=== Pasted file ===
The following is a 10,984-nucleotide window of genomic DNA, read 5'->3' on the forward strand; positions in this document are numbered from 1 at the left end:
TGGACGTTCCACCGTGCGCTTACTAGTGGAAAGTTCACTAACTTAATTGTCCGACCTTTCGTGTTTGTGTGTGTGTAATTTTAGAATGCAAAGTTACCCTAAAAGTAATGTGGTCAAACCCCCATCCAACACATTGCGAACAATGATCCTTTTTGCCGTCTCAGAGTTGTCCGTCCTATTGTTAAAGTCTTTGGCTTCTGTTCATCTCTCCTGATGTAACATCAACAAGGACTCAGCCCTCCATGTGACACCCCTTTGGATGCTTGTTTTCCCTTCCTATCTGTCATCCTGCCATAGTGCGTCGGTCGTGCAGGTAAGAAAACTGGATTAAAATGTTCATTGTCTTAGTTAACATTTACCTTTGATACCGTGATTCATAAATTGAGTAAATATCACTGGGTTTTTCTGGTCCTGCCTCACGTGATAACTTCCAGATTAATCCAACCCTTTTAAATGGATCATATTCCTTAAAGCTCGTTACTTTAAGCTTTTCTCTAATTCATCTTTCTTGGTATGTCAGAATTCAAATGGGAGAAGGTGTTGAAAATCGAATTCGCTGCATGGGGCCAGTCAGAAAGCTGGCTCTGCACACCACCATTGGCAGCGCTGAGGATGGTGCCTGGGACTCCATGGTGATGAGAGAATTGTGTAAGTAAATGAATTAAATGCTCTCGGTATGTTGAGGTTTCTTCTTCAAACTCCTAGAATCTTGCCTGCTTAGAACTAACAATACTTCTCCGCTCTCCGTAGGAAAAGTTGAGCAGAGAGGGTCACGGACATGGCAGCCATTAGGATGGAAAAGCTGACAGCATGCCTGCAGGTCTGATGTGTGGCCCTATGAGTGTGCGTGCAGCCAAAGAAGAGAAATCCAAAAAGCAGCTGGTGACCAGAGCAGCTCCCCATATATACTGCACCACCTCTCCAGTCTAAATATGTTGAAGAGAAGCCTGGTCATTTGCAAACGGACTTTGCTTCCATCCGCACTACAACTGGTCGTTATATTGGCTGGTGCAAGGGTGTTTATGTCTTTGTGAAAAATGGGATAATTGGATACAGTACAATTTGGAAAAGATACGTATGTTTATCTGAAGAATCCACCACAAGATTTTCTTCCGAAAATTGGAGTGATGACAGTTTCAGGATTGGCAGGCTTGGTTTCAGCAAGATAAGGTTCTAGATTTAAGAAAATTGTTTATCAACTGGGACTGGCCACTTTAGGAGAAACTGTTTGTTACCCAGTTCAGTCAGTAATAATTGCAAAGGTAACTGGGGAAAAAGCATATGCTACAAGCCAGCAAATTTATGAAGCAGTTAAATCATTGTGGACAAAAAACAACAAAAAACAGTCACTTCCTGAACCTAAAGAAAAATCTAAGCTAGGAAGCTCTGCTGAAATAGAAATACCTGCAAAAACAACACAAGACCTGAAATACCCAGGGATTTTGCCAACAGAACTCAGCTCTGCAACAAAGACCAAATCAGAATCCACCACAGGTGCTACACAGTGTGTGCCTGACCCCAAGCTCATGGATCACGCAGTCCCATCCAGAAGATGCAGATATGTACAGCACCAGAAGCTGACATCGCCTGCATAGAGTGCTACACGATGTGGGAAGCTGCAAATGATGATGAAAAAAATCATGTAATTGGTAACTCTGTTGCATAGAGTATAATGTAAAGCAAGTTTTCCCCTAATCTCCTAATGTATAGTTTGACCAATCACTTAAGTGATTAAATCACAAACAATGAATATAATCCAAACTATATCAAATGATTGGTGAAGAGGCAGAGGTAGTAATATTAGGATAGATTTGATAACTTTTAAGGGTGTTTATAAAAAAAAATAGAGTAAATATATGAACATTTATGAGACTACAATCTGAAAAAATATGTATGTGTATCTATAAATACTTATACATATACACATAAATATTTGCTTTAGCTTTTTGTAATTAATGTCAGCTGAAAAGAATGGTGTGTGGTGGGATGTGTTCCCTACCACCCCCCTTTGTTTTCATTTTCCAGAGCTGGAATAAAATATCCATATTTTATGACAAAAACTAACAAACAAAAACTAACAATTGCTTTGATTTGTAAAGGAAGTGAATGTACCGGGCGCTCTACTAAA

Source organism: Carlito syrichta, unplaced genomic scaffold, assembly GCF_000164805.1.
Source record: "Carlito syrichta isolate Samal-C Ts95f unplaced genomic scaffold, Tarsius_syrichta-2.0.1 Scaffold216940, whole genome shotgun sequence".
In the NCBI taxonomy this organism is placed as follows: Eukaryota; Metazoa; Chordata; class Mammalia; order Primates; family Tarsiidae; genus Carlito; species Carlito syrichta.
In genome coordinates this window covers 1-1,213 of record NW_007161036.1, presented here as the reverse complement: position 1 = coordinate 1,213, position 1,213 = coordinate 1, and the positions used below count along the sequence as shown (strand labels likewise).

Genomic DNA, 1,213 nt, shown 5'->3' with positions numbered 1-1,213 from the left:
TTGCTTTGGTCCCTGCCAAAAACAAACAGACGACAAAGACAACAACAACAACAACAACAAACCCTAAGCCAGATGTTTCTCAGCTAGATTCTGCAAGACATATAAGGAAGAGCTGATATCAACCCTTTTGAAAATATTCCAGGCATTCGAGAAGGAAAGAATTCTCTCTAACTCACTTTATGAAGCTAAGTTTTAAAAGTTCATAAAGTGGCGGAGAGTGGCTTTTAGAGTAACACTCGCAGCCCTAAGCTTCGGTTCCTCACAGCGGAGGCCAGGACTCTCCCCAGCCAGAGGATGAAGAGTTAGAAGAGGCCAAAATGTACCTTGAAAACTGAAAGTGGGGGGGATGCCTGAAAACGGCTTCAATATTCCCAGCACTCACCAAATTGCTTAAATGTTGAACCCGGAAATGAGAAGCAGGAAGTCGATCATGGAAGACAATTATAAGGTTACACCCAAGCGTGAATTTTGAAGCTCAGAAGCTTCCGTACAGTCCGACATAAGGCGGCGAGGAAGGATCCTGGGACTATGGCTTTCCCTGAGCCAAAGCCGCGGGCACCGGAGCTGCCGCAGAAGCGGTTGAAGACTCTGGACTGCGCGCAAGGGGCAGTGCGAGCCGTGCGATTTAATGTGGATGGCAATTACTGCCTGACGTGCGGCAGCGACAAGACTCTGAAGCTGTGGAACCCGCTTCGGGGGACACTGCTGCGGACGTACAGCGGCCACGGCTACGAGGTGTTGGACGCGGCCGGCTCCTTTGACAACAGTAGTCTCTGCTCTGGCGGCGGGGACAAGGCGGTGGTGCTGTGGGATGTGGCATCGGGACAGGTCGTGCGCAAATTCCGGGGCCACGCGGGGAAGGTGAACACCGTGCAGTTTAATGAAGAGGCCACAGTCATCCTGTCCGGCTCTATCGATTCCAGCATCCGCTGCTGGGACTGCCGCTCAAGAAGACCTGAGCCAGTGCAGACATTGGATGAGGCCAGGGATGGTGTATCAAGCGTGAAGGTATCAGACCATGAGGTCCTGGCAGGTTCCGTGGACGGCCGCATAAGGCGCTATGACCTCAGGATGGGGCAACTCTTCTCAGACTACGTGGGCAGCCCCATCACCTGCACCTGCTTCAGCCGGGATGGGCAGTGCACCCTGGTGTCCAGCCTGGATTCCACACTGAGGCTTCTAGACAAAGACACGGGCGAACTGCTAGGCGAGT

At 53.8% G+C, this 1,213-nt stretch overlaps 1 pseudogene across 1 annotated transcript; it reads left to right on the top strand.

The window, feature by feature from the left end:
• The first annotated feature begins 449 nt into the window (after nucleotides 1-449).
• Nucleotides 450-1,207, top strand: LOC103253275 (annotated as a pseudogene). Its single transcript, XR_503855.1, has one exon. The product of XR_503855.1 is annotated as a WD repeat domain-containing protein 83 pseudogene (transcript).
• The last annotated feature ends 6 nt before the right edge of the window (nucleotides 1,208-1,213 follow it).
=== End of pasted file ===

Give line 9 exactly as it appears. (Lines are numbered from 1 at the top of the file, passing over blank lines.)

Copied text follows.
At 53.8% G+C, this 1,213-nt stretch overlaps 1 pseudogene across 1 annotated transcript; it reads left to right on the top strand.